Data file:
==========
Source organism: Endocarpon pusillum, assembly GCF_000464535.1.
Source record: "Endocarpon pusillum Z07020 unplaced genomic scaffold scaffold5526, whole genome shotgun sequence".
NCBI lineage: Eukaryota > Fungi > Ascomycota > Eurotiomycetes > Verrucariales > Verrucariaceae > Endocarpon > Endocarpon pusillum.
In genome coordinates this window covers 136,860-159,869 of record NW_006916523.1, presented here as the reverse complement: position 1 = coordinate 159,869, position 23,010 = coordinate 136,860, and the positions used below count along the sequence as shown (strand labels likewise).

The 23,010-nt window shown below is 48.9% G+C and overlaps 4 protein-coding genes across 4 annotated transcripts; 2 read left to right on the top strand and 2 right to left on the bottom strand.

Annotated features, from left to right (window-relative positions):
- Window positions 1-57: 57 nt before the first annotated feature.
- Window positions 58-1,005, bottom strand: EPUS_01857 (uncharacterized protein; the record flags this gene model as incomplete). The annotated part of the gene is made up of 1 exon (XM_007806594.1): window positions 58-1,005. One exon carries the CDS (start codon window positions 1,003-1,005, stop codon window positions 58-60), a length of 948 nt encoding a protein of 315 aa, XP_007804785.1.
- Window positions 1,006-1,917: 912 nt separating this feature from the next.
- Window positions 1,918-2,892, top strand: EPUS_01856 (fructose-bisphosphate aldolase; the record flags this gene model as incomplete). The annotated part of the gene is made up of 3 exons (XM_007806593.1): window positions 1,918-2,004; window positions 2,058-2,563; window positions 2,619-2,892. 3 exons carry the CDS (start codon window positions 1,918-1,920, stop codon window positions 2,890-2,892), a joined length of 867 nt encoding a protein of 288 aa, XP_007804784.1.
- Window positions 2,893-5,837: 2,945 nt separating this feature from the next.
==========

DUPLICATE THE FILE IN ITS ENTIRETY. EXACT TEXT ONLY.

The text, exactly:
Source organism: Endocarpon pusillum, assembly GCF_000464535.1.
Source record: "Endocarpon pusillum Z07020 unplaced genomic scaffold scaffold5526, whole genome shotgun sequence".
NCBI lineage: Eukaryota > Fungi > Ascomycota > Eurotiomycetes > Verrucariales > Verrucariaceae > Endocarpon > Endocarpon pusillum.
In genome coordinates this window covers 136,860-159,869 of record NW_006916523.1, presented here as the reverse complement: position 1 = coordinate 159,869, position 23,010 = coordinate 136,860, and the positions used below count along the sequence as shown (strand labels likewise).

The 23,010-nt window shown below is 48.9% G+C and overlaps 4 protein-coding genes across 4 annotated transcripts; 2 read left to right on the top strand and 2 right to left on the bottom strand.

Annotated features, from left to right (window-relative positions):
- Window positions 1-57: 57 nt before the first annotated feature.
- Window positions 58-1,005, bottom strand: EPUS_01857 (uncharacterized protein; the record flags this gene model as incomplete). The annotated part of the gene is made up of 1 exon (XM_007806594.1): window positions 58-1,005. One exon carries the CDS (start codon window positions 1,003-1,005, stop codon window positions 58-60), a length of 948 nt encoding a protein of 315 aa, XP_007804785.1.
- Window positions 1,006-1,917: 912 nt separating this feature from the next.
- Window positions 1,918-2,892, top strand: EPUS_01856 (fructose-bisphosphate aldolase; the record flags this gene model as incomplete). The annotated part of the gene is made up of 3 exons (XM_007806593.1): window positions 1,918-2,004; window positions 2,058-2,563; window positions 2,619-2,892. 3 exons carry the CDS (start codon window positions 1,918-1,920, stop codon window positions 2,890-2,892), a joined length of 867 nt encoding a protein of 288 aa, XP_007804784.1.
- Window positions 2,893-5,837: 2,945 nt separating this feature from the next.